Of the eight houses that the REALTORS® have been involved with in the past year, three are completed and the residents are working with the REALTORS® to learn how to be good home owners. The other five are still under construction.

“Our goal is to educate the new homeowners and teach the families to have pride in homeownership,” said Kelan Bludorn, president of the East Central South Dakota REALTORS®. “Habitat does a great job with their program, but we want to hold the partner family’s hand through the entire build process. We are able to accomplish this by discussing the benefits of homeownership, assisting throughout the entire build, providing basic knowledge on home maintenance as well as providing information about maintaining equity in the home. It can be stressful for anyone, so we (REALTORS®) really focus on making it a positive experience.”

Making Families Thrive

That is important to Habitat for Humanity because they want to see the individuals and families in their homes thrive.

According to McColley, of the 71 homes that were built or are still being built, there are 45 active mortgages – the rest have since been sold, meaning those homeowners were able to reap the rewards of homeownership during the sale of their home.

Individuals or families approved for a Habitat mortgage are currently renting, living with family or own something substandard. The way they qualify for a habitat mortgage is to fall within very specific income guidelines.

“The most important thing is they have to have a need for housing.”

“The most important thing is they have to have a need for housing,” McColley said, although that doesn’t mean that they are necessarily in a dire situation. “It could be that their current housing is either too expensive, unsafe or too small. One of the families we are working with right now have a two-bedroom condominium that is perfectly lovely, the problem is they have four children, so it’s too small. Or a family can be living in a very nice place but may be paying more than 50 percent of their income. So, they need to live in a place that is more affordable.”

Habitat does not make a distinction on choosing families in need ahead of individuals or couples. It falls under the same regulations as a bank. If the applicants meet the qualifications, they are generally awarded a mortgage.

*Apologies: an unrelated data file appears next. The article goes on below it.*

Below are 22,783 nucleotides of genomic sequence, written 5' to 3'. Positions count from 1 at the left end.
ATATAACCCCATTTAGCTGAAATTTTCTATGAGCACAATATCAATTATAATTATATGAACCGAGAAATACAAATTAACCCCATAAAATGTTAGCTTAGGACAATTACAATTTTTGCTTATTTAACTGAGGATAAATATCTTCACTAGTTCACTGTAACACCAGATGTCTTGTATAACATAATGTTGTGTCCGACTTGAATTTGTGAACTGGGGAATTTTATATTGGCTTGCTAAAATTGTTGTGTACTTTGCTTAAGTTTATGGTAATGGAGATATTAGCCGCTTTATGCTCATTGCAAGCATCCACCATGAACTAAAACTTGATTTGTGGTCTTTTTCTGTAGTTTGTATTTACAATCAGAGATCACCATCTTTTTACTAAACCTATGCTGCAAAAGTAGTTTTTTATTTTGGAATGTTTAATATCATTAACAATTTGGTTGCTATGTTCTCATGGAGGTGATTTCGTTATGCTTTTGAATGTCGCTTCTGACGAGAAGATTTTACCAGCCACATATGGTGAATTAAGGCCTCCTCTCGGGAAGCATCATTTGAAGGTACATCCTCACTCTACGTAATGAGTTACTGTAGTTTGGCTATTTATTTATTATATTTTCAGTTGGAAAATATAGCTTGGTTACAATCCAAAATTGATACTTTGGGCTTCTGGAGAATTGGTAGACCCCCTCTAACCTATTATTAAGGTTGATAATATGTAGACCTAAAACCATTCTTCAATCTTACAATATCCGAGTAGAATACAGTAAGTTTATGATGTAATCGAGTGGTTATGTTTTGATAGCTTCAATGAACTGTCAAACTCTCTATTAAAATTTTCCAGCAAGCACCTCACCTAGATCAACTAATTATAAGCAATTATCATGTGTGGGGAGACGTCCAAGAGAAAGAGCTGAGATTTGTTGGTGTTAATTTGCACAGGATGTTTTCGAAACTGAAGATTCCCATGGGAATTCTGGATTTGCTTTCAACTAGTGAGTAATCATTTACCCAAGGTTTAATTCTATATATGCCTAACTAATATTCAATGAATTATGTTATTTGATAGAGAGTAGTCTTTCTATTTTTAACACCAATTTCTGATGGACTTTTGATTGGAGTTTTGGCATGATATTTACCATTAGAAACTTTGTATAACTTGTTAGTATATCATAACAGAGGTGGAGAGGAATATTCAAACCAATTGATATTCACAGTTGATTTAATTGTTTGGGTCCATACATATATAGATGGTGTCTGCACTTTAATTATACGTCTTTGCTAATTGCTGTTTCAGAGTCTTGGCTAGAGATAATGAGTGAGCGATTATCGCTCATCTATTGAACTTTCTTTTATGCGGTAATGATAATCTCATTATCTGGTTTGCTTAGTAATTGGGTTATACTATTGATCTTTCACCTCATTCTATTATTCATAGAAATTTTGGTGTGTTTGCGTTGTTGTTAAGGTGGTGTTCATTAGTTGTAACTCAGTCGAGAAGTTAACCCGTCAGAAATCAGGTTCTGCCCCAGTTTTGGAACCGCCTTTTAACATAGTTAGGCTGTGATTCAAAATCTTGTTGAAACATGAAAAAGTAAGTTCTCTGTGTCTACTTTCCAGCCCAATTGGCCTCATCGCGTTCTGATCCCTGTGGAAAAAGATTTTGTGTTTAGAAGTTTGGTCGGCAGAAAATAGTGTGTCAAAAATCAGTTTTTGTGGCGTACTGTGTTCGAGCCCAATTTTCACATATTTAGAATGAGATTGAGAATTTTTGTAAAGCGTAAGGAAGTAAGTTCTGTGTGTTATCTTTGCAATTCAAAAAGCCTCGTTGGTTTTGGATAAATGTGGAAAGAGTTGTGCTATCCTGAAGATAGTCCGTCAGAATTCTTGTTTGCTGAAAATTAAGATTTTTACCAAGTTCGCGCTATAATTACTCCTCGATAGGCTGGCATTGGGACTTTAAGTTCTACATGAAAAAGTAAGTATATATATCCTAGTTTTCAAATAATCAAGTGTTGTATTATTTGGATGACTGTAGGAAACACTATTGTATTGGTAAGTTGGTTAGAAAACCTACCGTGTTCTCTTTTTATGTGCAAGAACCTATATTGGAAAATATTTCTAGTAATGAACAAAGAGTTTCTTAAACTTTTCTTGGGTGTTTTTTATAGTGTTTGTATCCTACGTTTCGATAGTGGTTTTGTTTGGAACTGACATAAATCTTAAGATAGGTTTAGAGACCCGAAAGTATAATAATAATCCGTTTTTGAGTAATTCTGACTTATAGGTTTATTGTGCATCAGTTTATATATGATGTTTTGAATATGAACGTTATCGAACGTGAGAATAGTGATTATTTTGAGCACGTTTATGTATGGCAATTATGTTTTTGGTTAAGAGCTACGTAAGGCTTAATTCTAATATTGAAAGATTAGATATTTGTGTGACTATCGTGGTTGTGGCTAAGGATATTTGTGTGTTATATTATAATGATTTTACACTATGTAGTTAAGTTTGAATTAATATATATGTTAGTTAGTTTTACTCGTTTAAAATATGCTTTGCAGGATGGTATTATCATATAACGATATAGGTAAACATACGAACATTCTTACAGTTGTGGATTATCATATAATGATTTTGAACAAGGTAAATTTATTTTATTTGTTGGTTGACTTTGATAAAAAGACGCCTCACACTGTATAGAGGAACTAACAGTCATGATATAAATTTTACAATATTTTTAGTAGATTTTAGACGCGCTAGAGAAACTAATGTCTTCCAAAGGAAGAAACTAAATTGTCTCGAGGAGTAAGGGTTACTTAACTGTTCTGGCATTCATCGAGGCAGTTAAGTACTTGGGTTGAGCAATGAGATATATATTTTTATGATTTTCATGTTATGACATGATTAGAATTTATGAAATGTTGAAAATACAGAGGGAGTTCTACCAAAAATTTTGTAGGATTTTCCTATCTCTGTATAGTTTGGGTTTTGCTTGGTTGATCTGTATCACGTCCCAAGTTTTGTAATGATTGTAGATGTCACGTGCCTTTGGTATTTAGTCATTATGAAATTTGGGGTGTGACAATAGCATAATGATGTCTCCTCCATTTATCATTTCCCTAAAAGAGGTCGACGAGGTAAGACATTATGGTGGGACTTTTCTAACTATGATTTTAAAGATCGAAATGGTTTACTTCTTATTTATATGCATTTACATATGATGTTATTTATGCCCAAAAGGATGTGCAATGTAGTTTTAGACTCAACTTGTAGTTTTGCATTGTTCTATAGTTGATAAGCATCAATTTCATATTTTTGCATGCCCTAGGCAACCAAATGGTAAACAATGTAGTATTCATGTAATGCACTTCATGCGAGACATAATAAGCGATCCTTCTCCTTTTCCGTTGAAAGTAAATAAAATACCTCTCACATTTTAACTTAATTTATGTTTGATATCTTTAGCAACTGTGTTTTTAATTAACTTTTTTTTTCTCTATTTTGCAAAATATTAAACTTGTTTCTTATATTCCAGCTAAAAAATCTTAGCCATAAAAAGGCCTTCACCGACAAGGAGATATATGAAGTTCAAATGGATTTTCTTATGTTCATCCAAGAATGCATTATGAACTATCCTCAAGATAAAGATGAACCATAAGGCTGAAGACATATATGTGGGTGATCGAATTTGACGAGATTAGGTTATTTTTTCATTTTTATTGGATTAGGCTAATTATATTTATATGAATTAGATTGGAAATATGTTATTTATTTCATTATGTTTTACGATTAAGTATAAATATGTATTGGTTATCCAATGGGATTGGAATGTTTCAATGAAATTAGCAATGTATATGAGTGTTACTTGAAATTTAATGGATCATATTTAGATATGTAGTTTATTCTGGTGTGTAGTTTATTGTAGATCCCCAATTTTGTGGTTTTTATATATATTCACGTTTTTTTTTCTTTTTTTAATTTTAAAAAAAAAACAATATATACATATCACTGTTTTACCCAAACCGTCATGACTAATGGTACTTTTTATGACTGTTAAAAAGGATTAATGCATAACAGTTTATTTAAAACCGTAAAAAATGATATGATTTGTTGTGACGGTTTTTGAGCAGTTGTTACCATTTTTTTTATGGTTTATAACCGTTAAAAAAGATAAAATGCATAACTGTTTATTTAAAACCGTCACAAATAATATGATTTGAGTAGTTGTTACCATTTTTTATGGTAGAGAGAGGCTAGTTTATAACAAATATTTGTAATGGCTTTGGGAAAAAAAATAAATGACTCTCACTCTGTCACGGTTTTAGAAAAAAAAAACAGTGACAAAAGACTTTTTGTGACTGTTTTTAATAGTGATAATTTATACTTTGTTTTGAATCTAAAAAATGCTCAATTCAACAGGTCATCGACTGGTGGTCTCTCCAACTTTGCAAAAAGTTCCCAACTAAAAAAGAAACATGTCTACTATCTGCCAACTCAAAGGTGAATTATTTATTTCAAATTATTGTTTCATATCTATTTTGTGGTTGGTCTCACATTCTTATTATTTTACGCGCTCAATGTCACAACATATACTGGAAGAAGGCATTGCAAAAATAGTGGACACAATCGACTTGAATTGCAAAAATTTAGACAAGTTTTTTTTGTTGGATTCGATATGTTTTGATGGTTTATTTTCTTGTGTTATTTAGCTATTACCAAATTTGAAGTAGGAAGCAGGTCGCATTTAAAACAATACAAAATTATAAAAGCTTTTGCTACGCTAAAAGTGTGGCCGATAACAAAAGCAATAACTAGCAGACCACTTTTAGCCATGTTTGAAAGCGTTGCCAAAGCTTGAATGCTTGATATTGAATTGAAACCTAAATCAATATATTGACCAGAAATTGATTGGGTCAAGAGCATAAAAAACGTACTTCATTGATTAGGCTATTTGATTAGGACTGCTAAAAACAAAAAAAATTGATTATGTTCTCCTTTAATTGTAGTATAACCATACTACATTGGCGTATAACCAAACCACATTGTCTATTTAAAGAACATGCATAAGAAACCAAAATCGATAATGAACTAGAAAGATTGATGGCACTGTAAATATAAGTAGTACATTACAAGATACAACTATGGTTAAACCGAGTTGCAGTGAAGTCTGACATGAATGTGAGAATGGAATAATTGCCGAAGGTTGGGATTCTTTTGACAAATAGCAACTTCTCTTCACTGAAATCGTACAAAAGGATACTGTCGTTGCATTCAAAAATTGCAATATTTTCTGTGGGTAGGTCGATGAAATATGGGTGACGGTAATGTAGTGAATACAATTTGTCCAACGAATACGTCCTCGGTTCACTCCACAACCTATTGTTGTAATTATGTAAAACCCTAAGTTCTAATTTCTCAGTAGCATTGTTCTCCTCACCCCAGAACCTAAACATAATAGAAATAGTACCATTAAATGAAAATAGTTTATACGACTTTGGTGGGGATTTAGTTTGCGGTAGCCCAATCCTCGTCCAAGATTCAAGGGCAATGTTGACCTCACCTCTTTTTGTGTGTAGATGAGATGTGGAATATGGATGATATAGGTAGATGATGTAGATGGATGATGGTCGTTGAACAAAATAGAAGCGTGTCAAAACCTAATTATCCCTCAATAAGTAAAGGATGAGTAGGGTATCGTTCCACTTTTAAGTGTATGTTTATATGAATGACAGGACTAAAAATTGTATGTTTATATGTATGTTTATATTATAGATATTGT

“We do not have a waiting list,” McColley said. “Affiliates with waiting lists will sometimes prioritize families over others based on need. We aren’t in that situation. In 2017, we built for a single woman and we built for a family of six – and they live across the street from one another.”

Built By Volunteers

It takes a little longer for the houses to be built for these folks as Habitat does not have its own construction company.

“Habitat builds houses in the least efficient way possible,” joked McColley. “We use volunteer labor, supervised by a professional home builder, and on a build day – we might have 10 people show up or we might have two people there. So, it takes longer than a traditional homebuilding company.”

The family has to work alongside the builders in building their own home, though.

Habitat homes are uncomplicated in their design and are typically a smaller footprint. But, if someone has to make a decision between carpet or laminate floor, for example, the family gets to choose. But their choices are limited. They don’t get to choose their cabinets because cabinets are donated.

“At our first meeting I might tell the family, ‘Your cabinets are going to be honey oak, so let’s choose a floor and a countertop that will go with that,’” said McColley. “Within a price range, they get to choose their carpet, or the kind of laminate floor or tile – same thing with lighting fixtures, etc. They get to customize a little bit.”

And now, when Habitat needs a partner, it’s no longer a hassle to find one – at least not in the Brookings area.

“When we approve a family, I send an email to (East Central South Dakota REALTORS® Association Executive) RaeAnn (Thompson) and say, we’re ready for the next one, and she gets us a name,” McColley said. “Everyone moving forward will be partnered with the REALTORS® and we couldn’t be happier.”